And on a night where Nash, D’Antoni and the Phoenix Suns were caught up on the memories of the past, it’s a wonder if the future holds anything close in comparison.

“I hope the (Suns) fans can have some great teams to get behind,” Nash said.

Hoping for the best may never be enough to bring back the glory days.

Suns rally to beat Lakers in Steve Nash’s return

Michael Beasley caught the ball on the right side of the three-point arc, the game tied at 86. Metta World Peace stripped him, and Beasley stumbled in what you might call a Michael Beasley play in a nutshell.

But this time, Beasley kept his focus. He kept control, got up and with the shot clock winding down wiggled his way to the rim for a right-handed scoop shot. His 26th and 27th points gave Phoenix a lead they would keep, and P.J. Tucker was just physical enough with a driving Kobe Bryant on the ensuing Lakers’ possession to keep Los Angeles at bay as the Suns took a 92-86 victory at US Airways Center on Wednesday.

“Metta is so strong, man,” Beasley said. “When he knocked the ball out of my hand, I seen he didn’t try to reach for it. So once I picked it up and I had two seconds to go, only thing I was trying to do is get it toward the basket. That type of night, I guess.”

That type of night, indeed.

Beasley played in his best game yet as a Suns player, recording five steals and looking engaged even through mistakes. Phoenix overcame a 13-point deficit in the second half, survived a 15-point quarter and beat the Los Angeles Lakers 29-13 in the fourth to come away with a win. Shooting 51 percent heading to the fourth quarter, the Lakers ended up with a 42 percent shooting percentage by the end of the night.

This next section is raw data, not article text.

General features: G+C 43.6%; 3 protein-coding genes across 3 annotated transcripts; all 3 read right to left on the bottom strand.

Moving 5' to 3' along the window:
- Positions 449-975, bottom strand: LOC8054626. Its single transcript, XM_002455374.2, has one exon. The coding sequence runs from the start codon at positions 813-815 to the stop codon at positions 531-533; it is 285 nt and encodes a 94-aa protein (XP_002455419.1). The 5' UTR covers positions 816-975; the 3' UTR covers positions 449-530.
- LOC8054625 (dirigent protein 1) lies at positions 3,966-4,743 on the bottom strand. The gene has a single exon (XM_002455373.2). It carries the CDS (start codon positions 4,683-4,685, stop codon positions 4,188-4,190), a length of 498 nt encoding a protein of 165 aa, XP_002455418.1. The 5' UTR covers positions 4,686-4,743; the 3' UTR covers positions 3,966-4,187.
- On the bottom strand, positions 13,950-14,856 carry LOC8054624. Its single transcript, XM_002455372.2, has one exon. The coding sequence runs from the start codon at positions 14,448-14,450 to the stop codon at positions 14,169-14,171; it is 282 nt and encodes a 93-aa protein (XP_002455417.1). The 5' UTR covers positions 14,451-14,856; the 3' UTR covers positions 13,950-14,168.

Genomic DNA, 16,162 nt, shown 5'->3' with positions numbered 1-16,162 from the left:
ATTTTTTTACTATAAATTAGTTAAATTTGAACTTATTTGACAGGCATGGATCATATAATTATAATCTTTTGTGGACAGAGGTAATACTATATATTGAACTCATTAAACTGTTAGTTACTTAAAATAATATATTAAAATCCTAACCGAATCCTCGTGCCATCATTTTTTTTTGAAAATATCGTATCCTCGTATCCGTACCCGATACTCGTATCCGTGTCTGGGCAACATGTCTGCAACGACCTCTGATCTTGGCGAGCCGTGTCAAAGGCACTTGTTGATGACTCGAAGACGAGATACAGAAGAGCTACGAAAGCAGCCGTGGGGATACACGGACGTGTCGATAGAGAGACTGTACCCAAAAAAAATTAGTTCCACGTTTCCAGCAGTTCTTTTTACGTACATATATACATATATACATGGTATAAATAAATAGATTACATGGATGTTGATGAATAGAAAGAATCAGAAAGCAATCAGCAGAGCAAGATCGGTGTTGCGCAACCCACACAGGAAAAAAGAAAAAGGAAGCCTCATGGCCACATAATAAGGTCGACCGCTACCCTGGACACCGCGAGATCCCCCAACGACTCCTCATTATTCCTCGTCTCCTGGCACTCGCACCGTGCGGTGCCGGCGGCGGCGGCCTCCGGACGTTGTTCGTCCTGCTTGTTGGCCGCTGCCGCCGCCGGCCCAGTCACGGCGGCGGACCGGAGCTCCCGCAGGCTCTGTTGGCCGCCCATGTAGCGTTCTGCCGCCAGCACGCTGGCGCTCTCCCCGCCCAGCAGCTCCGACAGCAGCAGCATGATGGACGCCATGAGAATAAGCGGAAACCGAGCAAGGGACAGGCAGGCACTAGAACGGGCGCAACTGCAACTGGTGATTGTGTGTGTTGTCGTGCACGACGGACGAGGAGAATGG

Maybe it means nothing on paper, but beating the Lakers never means nothing.

“We really made some great efforts tonight, some second and third efforts,” interim coach Lindsey Hunter said. “P.J. Tucker, man, has got to be one of the best defenders in the league.

“Gortat had a double-double, I think he played well. Everybody really contributed to this.”

Nine turnovers plagued the Lakers early in the game, and Phoenix led 26-22 after the first quarter. But the Suns only scored four points in the first eight minutes of the second quarter and ended with 15 points in the period while shooting just 7-of-23 (30 percent) from the field. Gortat kept the Suns in it, thoroughly outplaying former teammate Dwight Howard with 12 points and eight rebounds – four of which were offensive – in the first half.

Gortat finished with 14 points and 12 rebounds.

Tied at 41 at halftime, the Suns gave up 65 percent shooting in the third quarter to fall behind as many as 13, but an early fourth-quarter run saw them tie the game at 82 on a Dudley three-pointer with less than four minutes to play.

That play was a big one, and it was set up by Dragic’s kickout in a quiet but solid outing for the Suns’ new point guard. He finished with 11 points, eight assists and three steals.

Consecutive jumpers by Beasley and Scola gave Phoenix a four-point lead before the Lakers tied it back up. Then came Beasley’s wild score – it didn’t help Los Angeles that Howard left the game in the fourth with what appeared to be an aggravation to his injured right shoulder.

Bryant, recently more a distributor than a scorer, finished with 17 points on 7-of-17 shooting, nine assists and six turnovers. But as expected, he went into old Kobe mode late, blowing by Tucker, who didn’t give up on the play and got just enough of a contest on Bryant to force a miss on a layup.

“Just try to get a shoulder in front, try to make him make a tough shot,” Tucker said of his thought process on the play. “I knew he was going left, I know he can make a shot with both hands, I knew he was going left. Just missed the shot.”

And 1

Steve Nash when asked about his thoughts on retiring as a Sun: “I thought that was the way it would go. It’s a difficult business. It just became clear in the last couple of months before free agency (it wasn’t going to end that way).”

“I can’t really name the signs, but it just felt like they were going in a new direction.”